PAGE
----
As I near 50, I kneel down daily in front of a picture of the fountain of youth in gratitude for my stamina, being in shape and not looking too run down so far.
Ok, I don’t really do that, but maybe I should!
I do kiss the tube of tretinoin that keeps my skin looking supple! Would I look as youthful if I hadn’t been using this on and off for the past five years? As a beauty editor, I also get to test the latest anti-aging creams and some actually seem to soften the passage of time.
I consider myself a capable professional and mom who has at least half a brain (after I’ve had lots of morning coffee, that is!). But I also enjoy manicures, highlights, facials, skin-treatments and wearing make-up. I revel in exercising and feeling good in my clothes and at times, wearing killer high-heels, even though they make my bunions hurt!
So, I’m grateful today but, will I feel the same in 10 or 20 years? I sure hope so.
The same way that I color my hair and do my nails, I don’t rule out a little bit of cosmetic improvement down the road. But, how much is too much?
Cosmetic procedures gone wrong
When I saw the recent pictures of Mary Tyler Moore on Mail Online, I was aghast.
Tyler Moore was a looker in her youth. At 74 (or so she says), you would expect her to appear older, of course, but unfortunately she looks worse than old. She is downright scary. And yet, she denies having had plastic surgery and blames tripping over her dog for her uneven too-plumped up cheeks and her tight skin that makes her look like she’s standing in a wind-tunnel. Now, in my opinion, that is not dignified ageing. It’s cosmetic surgery gone wrong.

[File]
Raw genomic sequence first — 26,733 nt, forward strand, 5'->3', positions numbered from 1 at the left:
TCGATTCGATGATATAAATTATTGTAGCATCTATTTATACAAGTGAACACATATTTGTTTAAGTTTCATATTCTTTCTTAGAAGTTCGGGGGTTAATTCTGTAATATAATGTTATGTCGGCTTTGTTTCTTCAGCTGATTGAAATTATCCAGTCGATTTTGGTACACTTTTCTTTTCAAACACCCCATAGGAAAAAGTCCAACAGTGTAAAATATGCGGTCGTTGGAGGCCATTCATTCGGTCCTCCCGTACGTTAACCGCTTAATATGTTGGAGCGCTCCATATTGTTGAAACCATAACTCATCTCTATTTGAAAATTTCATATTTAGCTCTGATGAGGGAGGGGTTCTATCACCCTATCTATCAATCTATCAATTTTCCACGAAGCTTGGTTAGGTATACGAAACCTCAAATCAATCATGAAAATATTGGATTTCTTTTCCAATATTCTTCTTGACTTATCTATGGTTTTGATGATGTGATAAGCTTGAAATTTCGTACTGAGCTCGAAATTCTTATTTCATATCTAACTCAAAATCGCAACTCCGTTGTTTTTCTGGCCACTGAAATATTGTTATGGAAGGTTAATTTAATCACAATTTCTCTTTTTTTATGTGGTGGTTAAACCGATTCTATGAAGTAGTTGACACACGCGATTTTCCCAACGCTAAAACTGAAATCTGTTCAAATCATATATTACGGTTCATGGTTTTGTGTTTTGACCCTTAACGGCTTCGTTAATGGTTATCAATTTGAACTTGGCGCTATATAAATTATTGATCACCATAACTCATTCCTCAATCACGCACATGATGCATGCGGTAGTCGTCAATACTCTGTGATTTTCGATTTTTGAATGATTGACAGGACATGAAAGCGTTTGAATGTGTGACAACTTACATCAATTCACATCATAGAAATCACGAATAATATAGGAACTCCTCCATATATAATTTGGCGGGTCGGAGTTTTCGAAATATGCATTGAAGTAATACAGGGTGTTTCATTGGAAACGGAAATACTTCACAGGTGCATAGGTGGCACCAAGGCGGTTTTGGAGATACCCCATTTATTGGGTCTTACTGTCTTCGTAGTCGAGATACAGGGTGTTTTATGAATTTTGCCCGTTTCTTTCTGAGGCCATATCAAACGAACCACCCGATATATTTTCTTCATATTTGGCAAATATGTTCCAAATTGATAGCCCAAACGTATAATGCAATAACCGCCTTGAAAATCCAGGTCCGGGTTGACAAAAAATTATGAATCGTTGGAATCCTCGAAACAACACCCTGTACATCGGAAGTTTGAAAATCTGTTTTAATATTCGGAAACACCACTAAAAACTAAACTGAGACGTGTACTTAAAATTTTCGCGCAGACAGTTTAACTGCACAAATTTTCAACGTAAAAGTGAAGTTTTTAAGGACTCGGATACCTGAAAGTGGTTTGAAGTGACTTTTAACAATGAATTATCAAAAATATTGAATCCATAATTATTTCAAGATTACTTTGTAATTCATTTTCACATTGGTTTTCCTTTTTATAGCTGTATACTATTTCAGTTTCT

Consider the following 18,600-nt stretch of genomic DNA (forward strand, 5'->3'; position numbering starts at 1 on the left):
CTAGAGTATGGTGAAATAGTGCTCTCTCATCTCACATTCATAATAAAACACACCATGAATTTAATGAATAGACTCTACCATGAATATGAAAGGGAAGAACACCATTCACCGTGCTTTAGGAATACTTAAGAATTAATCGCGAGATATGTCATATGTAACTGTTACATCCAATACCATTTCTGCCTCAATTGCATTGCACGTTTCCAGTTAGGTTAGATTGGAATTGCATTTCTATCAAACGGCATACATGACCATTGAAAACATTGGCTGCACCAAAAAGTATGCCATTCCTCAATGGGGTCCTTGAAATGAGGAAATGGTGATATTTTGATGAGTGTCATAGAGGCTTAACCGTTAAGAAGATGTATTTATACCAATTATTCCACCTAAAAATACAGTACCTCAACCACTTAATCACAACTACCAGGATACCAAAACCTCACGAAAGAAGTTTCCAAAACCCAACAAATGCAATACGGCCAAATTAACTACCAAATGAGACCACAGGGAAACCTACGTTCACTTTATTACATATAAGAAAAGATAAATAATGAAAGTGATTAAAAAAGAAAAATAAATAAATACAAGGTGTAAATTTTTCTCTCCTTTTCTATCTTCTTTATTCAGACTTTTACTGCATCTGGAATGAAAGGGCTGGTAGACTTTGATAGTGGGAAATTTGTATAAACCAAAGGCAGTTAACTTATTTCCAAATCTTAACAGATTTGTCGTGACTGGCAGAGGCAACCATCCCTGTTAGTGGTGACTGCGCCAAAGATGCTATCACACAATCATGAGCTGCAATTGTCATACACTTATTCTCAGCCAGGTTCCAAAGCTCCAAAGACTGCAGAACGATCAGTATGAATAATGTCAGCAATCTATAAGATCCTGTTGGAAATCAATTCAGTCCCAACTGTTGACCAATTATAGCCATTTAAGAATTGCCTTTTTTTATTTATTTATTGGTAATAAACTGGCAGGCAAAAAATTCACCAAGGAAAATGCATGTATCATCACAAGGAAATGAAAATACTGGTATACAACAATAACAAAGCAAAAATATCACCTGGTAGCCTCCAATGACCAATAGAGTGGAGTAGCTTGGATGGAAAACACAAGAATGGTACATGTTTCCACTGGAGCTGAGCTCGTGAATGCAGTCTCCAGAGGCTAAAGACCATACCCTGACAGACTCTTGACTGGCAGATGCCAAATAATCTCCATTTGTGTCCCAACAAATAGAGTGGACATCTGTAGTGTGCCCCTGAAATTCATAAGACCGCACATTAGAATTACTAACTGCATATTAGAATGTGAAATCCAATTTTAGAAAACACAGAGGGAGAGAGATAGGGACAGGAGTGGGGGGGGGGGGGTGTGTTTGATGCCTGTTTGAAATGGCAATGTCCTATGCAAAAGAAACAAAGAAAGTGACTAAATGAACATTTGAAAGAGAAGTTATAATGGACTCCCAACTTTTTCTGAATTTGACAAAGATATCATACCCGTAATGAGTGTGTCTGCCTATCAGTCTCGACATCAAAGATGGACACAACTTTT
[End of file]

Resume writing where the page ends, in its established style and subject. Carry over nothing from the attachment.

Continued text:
In 2009, Time magazine published an article about Joan Rivers, who does not hide her addiction to plastic surgery. The article deals with her book about her life, told through plastic surgery interventions. So, she’s open about it. But she still looks pretty bad to me.
Actress Meg Ryan reportedly had a facelift in her very early forties, plus lip augmentation and a few more fix-ups that are often speculated about in the gossip magazines. She did not need a facelift shortly after turning forty, anymore than she needs further surgery now.
Plastic surgery done right
Then there are others such as model Christie Brinkley who seems to have the best plastic surgeon. She looks eerily similar to herself in her 30’s, but she is 56. The before and after photos on the Huffington Post of her latest surgery, both look pretty good. But of course, any other 56 year old does not –by the laws of nature and ageing- look the same now as she did at 36. And yet, I commend her – and her surgeon – for not looking freakish. However, she also sets a really high standard for “regular” women.
Plastic surgery addicts
Cher, in her mid sixties, is no knitting-booties grandma. She has admitted to undergoing plastic surgery many times during her life. And yet, in a 2010 article on Mail Online, the star is caught using tape to tighten her neck. Didn’t all those facelifts do the trick? I may be one of the few women to actually like Cher and her style, but – do I want to look like her at 64? I don’t think so.
What are we regular women to do?
I aspire to age gracefully. I don’t expect to look 48 at 58, and even less so at 68. But I also don’t want to look worn down and old for my age.
I suppose the trick for those of us who do not make a living off of our looks, is to go for a demure look.
A man once told me the best facial enhancement a woman could go for is one that makes people perhaps wonder if she did or didn’t go under the knife or have something done, because she looks so good! Not distorted, not freakish, not like she is 20 years younger. Just herself, but well-rested and youthful.
I would add that being classy, somewhat fit and always ready poke fun at yourself is the best natural anti-aging trick!
As Shirley McLaine said: “Aging is not for sissies.”